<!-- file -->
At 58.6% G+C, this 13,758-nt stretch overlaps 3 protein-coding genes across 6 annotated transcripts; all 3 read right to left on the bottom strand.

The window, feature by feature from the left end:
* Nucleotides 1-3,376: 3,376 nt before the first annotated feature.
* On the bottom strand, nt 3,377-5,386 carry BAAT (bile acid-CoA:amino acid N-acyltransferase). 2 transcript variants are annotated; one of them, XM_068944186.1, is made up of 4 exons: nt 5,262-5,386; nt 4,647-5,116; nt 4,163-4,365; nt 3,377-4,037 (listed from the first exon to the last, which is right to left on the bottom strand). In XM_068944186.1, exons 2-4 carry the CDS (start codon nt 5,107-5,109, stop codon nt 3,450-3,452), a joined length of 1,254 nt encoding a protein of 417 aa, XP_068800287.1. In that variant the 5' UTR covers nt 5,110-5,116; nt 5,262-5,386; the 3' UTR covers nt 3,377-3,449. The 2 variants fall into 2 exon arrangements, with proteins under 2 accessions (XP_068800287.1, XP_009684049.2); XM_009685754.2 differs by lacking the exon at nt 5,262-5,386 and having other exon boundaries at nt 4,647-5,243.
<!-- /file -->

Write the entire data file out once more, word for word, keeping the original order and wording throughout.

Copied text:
At 58.6% G+C, this 13,758-nt stretch overlaps 3 protein-coding genes across 6 annotated transcripts; all 3 read right to left on the bottom strand.

The window, feature by feature from the left end:
* Nucleotides 1-3,376: 3,376 nt before the first annotated feature.
* On the bottom strand, nt 3,377-5,386 carry BAAT (bile acid-CoA:amino acid N-acyltransferase). 2 transcript variants are annotated; one of them, XM_068944186.1, is made up of 4 exons: nt 5,262-5,386; nt 4,647-5,116; nt 4,163-4,365; nt 3,377-4,037 (listed from the first exon to the last, which is right to left on the bottom strand). In XM_068944186.1, exons 2-4 carry the CDS (start codon nt 5,107-5,109, stop codon nt 3,450-3,452), a joined length of 1,254 nt encoding a protein of 417 aa, XP_068800287.1. In that variant the 5' UTR covers nt 5,110-5,116; nt 5,262-5,386; the 3' UTR covers nt 3,377-3,449. The 2 variants fall into 2 exon arrangements, with proteins under 2 accessions (XP_068800287.1, XP_009684049.2); XM_009685754.2 differs by lacking the exon at nt 5,262-5,386 and having other exon boundaries at nt 4,647-5,243.